I accept that this year’s licence fee settlement is difficult for the BBC, but £159 represents a lot of money for households, particularly with the rising cost of living, so it was the right decision to freeze the licence fee. That has put pressure on the BBC, but local radio is a tiny proportion of its expenditure, and the BBC tells us that it is not cutting the amount of money it spends but is redirecting it, so £19 million has been taken away from radio and put into online news.

I spoke to Rhodri Talfan Davies, the BBC’s director of nations, about why the BBC made that decision, and he told me it was because people no longer listen to the radio to get their news and because people, particularly young people, are increasingly going online, and the BBC somehow has a duty to follow them. I think that is profoundly mistaken for two reasons. First, there is still a significant audience for radio, particularly among the elderly population, who often cannot get out. They rely on the radio.

Richard Foord (Tiverton and Honiton) (LD)

I recognise what the right hon. Gentleman says about elderly constituents who depend on local radio. Angela Kalwaites does a fantastic show on BBC Radio Devon covering stories from the county’s faith communities. Some of my constituents who listen to her show are frail and elderly and can no longer get themselves to their local church or chapel. They tune in to her programme to get that connection with local people. Does the right hon. Gentleman agree that this move would hit some of our eldest constituents hardest?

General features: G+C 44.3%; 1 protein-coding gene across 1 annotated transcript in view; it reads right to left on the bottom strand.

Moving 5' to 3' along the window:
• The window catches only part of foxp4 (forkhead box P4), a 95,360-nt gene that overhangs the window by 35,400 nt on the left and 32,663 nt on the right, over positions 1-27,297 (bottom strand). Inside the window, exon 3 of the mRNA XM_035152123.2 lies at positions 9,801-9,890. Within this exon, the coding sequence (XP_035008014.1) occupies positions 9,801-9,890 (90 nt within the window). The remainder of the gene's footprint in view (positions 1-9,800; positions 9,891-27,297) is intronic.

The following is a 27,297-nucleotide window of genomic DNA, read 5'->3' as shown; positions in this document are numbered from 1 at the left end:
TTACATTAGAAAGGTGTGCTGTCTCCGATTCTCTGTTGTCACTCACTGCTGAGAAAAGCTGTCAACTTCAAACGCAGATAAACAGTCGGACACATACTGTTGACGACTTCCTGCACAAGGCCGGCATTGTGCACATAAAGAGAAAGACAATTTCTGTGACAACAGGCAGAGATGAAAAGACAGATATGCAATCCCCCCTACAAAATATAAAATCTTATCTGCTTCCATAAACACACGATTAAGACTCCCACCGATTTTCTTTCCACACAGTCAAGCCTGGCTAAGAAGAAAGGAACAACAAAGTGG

Sir John Whittingdale

I agree. Many of our elderly constituents rely on radio and are less familiar with online. They will not necessarily go on to the BBC News website or a commercial website. They enjoy the fact they can listen to local news content from people they know well. As my right hon. Friend the Member for Hemel Hempstead and the right hon. Member for Hayes and Harlington have both said, this is now going to stop for a lot of the country at 2 pm. We are lucky in Essex, as it is going to continue until 6 pm on weekdays, but after that we will become part of a regional network, with a show that covers Essex, Cambridgeshire, Suffolk, Norfolk, Northamptonshire and Three Counties Radio, which means another three counties, as it says on the tin. So that makes eight counties. Eight counties is not local radio. This will result in a significant reduction in the amount of local content, at times when people want still to be able to access that.